It’s been a while since I was out in the market looking for work. But something happened this week that reminded me of my temp days, working for agencies, looking for something permanent.
Here’s an example of a typical prospective job conversation I would have with someone from an agency.
Hi Michelle, it’s Kate/Amanda here from Xxx agency. I’ve had a great job opportunity come in that I think you’d be perfect for.
(The agency staff always had names like Kate and Amanda. Agencies must have been a hiring rule about it.)
Me: Great! What’s the job?
K/A: It’s working for a really lovely team in financial services the City. The offices are ah-may-zing, they’ve just been done up, they’re so nice.
Me: Sure, but what does the job involve?
K/A: Oh, you know, just the usual team support role. But the team is really young, really buzzy. It’s a real work hard play hard environment.
(Does anyone promote the idea of work hard play hard as a good thing these days? To me the full phrase should be ‘work hard play hard get financially stretched develop mental health problems’. Because that’s what work hard play hard implies to me. I quite like the idea of work hard and then go home.)
Me: Where is it based, and what’s the salary?
K/A: Oh, it’s in the City, standard working hours and quite a good salary package that includes the option for a season ticket loan. And the new offices have a fabulous cafeteria on site.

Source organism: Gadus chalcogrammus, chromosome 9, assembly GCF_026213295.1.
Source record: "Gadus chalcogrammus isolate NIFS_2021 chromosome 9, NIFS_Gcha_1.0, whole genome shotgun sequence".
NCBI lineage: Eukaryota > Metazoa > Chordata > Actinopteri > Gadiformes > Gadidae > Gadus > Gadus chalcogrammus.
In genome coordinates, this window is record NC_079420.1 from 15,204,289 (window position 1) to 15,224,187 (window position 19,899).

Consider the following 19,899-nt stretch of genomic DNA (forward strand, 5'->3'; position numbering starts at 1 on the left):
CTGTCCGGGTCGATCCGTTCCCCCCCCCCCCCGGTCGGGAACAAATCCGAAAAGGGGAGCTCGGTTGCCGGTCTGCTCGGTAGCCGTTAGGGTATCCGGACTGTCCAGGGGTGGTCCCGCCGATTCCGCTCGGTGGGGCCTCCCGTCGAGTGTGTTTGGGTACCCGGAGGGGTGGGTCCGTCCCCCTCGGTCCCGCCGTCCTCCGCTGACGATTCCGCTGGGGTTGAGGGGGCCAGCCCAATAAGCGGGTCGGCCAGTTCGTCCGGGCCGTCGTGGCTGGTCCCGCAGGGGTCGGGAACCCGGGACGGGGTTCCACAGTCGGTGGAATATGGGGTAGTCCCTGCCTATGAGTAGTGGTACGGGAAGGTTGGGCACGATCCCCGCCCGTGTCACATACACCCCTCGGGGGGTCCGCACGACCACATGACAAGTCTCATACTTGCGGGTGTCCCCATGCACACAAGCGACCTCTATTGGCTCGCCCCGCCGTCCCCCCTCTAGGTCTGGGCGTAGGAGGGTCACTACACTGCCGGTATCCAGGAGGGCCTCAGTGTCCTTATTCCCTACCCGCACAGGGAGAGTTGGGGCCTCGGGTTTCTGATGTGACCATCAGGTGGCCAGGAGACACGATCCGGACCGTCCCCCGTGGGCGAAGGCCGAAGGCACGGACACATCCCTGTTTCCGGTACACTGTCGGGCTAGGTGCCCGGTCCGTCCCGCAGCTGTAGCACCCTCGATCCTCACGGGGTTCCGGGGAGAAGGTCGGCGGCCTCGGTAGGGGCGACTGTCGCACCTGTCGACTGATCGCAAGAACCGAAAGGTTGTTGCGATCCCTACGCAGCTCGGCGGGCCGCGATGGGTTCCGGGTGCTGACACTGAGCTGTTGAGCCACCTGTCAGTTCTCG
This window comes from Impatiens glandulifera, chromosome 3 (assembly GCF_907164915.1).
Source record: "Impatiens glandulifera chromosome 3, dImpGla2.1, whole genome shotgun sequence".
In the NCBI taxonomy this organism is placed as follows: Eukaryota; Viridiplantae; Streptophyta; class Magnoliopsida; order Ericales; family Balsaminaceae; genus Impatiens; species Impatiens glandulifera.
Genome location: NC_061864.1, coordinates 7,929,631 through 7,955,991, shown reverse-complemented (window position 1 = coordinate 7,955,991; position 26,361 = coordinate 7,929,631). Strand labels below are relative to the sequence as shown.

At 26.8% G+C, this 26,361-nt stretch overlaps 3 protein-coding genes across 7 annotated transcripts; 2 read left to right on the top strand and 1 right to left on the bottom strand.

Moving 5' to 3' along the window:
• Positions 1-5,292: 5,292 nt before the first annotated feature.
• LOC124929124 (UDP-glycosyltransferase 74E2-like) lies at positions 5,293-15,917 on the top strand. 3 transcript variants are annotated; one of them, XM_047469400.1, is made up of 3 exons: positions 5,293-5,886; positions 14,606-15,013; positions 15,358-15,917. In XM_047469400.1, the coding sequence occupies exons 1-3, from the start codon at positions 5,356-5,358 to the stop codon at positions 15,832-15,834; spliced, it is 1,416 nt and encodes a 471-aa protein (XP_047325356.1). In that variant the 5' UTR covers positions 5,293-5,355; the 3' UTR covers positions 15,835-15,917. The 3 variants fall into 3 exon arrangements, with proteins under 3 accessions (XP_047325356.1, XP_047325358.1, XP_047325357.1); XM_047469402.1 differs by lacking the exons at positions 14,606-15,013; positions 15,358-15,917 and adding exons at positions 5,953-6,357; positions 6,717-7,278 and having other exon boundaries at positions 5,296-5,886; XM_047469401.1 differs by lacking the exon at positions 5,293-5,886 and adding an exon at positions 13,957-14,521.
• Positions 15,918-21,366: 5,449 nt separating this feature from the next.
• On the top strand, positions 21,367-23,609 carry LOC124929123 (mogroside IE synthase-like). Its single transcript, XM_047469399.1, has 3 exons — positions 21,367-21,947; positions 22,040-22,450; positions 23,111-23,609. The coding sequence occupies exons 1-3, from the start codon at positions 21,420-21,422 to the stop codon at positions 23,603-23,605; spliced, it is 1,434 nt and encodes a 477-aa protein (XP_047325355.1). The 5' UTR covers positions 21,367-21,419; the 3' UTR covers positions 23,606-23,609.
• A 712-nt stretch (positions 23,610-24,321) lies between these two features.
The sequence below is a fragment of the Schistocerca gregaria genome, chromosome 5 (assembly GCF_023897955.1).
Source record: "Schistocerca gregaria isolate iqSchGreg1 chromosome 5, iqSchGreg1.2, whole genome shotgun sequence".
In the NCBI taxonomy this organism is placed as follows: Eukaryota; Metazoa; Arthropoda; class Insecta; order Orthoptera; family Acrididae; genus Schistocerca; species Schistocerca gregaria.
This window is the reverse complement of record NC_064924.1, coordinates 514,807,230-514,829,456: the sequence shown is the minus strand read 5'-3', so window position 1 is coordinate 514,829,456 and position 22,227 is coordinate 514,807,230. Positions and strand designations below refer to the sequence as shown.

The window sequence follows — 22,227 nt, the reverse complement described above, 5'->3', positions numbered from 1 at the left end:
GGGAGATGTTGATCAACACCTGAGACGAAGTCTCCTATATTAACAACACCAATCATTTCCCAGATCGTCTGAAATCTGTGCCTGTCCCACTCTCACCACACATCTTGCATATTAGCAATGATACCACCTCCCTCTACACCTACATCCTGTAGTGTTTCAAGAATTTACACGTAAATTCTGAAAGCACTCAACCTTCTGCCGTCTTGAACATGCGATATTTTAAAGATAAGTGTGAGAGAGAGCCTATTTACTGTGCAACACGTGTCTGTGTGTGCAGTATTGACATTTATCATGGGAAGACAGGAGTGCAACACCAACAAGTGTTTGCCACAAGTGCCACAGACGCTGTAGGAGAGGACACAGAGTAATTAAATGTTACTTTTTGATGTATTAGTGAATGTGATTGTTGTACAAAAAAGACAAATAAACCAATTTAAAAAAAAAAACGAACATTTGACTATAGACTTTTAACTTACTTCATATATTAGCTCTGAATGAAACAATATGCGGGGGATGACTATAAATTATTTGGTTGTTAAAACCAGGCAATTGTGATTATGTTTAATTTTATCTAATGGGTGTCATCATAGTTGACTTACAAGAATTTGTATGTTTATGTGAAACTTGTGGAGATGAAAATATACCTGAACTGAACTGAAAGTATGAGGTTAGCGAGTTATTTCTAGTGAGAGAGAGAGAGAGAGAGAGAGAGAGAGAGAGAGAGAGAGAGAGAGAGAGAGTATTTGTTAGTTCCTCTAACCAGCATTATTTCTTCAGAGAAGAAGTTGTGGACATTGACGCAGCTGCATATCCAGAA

(Information point: most City employers (including my current one) offer a season ticket loan to their employees because the cost of commuting in London is so expensive. So this is not something exceptional that other employers don’t offer.)
K/A Right, so can I put your CV forward for this role? I see from your CV you’ve got all the relevant experience they’re looking for and I think this would be a good match for you.
Me: Umm, OK, sure.
But relevant experience for what? You didn’t give me any tangible details about the job. I don’t know the name of the firm, it’s location, what the team does, what the salary is, what the hours are… in fact nothing that would help me decide if I was seriously interested in this job or not apart from the lovely offices and cafeteria. And when I’m looking for a new job, the loveliness of the offices set not top of my list for assessing my potential for any new job.